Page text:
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  • Karel Schmiedberger

Freeze-dried potatoes

Updated: Jun 29, 2023

Lyofilizované brambory po uvaření ve vodě

We have been tempted to freeze-dry potatoes for some time. After all, it is a widely used food in our country and, like eggs, potatoes have a wide range of uses not only in Czech cuisine.

Note: This test was performed on an earlier model of the AMARU lyophilizer. We have made several improvements since then and today the capacity would be higher and the process faster.


I will admit right at the beginning that I wanted to test how potatoes can be dried and what the result would be. Scraping potatoes is not one of my favourite activities, so I bought 6.6 kg of sweet potatoes, pre-cooked, but mainly peeled, from a local shop. For the purposes of the test, absolutely sufficient.

However, these potatoes also need to be cut into trays. The basic rule is to cut them as thinly as possible. However, I deliberately left some really large pieces on the trays, which I hoped would keep their shape even after drying.

I would also like to mention for the record of the experiment that my greedy colleague ate a few potatoes and therefore it was necessary to reduce the input weight from 6.6 to 6.5 kg. However, this phenomenon can be eliminated by taking raw potatoes.


The potatoes were not refrigerated, but transport in the car did bring them down to about 18°C. AMARU then brought the temperature down to below -30°C within 9 hours, but I added another hour to make sure that even really thick pieces were frozen.


I set the freeze-drying time itself at 28 hours. This went out at 6am, so by the time I got to the machine, another 3 hours had passed in a state of process completion - AMARU just keeps the product slightly heated at this stage, so drying is still happening, but only really lightly.

If I had cut all the potatoes into normal chunks, this would probably have been plenty, but on careful inspection of the largest chunks, I could still see the cold center of the potato, where there was still moisture. So I started post-drying for about 5 hours, which got rid of the last signs of water even in the thickest pieces of potatoes. Even those 5 hours may have been too much, but you can't "over-dry" food in a lyophilizer.

If I dry the same amount of potatoes next time, I would set the drying phase to maybe an even 30 hours and try to reduce the time by 30 - 60 minutes each time I load it.


The potatoes were perfectly dry. As you can see in the video below, there was the requisite crack when broken and even the largest pieces were not cold to the touch. The weight loss is brutal, of course. Unfortunately, we still don't have a scale with the dimensions for the product tray, so we can only estimate that less than a kilogram of the 6.5 kg remained after drying.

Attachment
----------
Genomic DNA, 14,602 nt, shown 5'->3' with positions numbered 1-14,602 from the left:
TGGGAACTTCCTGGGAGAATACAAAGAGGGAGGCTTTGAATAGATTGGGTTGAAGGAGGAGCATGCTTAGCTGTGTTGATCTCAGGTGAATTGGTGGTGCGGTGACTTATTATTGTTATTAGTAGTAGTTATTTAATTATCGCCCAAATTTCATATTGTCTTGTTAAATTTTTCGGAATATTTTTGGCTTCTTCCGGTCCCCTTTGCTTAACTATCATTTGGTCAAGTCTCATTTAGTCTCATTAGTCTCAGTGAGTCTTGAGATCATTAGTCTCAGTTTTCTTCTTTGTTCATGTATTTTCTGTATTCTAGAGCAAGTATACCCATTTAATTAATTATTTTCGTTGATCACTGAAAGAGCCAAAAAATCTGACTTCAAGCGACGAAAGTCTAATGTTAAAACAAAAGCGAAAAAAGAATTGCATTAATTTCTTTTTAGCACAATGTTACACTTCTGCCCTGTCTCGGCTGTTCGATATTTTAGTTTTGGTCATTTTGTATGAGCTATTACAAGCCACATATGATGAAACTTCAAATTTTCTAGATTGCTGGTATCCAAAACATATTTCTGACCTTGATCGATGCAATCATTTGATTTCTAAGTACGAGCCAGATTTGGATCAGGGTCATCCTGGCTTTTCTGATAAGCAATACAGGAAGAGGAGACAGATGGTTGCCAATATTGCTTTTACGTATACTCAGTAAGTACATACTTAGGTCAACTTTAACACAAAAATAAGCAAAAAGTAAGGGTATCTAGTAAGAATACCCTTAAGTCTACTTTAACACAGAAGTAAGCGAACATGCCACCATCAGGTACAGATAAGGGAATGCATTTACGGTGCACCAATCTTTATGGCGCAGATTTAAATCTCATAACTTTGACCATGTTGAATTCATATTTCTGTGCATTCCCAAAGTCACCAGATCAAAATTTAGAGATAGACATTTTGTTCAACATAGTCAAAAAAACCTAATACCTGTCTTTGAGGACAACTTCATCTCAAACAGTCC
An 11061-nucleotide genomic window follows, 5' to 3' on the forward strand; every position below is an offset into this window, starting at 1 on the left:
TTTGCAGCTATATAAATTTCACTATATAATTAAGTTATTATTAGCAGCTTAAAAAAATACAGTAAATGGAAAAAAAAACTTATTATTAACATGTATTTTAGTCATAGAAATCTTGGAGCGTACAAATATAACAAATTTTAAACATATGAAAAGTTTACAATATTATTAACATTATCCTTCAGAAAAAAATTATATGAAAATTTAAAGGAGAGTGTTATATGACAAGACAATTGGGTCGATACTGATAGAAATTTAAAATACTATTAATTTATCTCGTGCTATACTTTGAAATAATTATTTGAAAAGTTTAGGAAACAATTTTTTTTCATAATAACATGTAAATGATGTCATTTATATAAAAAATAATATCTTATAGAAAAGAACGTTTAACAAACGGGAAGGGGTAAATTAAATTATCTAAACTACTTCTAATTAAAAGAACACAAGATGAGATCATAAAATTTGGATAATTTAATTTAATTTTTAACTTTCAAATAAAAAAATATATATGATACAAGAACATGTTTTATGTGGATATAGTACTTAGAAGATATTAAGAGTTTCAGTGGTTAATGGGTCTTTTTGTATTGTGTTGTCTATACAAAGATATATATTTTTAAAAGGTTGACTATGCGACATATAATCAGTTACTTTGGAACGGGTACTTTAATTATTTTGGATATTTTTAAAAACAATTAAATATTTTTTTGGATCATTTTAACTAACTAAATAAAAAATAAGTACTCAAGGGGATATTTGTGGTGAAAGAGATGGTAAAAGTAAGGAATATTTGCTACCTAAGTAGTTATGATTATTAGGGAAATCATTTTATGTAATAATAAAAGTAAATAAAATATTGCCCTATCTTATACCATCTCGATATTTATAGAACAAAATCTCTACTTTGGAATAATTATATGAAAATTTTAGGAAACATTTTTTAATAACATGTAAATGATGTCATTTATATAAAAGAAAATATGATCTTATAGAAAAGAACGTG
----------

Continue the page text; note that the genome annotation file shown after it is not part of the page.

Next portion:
I'm going to look at this a little more carefully today, because there's no point in eating potatoes dry. In fact, I wouldn't even recommend it. Thanks to the fact that I bought them already pre-cooked it was possible to taste a bit. I can still taste the awful dry-starchy taste now.

However, the question was whether the freeze-dried potatoes can be made into a full-fledged, cooked side dish again or whether they are "only" suitable for mashing. The opportunity presented itself at home when my wife fried the schnitzels. I tried putting the potatoes in salted water and boiling for a while. The raw ones would need to cook longer, but I was more concerned with re-saturating the water and reheating. The result is not too bad.

Freeze-dried potatoes need to be handled with care. After all, they are quite fragile and running a stream of water over them is not the way to go. With a little care, I managed to prepare a normal side dish for the schnitzel, which was only missing butter. A few of the potatoes did fall apart with the boiling, but I'd say that's no more of a problem than with cooking regular potatoes. You just have to remember that there needs to be more water. After a while in the pot, the top bits of my potatoes were sticking out above the surface because they soaked up the water quickly.


There are no limits to imagination. If someone wanted to sell freeze-dried potatoes - cut up pieces to be heated, they would have to provide very good packaging so that the customer would not bring home only potato fragments.

Better use, of course, will be found for blended or just crushed potato powder. In good packaging, one can keep it at home for years and make mash from it at any time - mashed potato powder, but only from potatoes, with no added chemicals. Beyond that, it is more up to the person standing at the stove. There is probably nothing to stop one using freeze-dried potatoes to make potato dumplings or pancakes. A combination, for example with freeze-dried milk, could also be considered for the final product.

We can forget about echt potato soup, because the point of it is coarsely grated potatoes, which the freeze-dried version does not allow, but what prevents the drying of already grated potatoes...?



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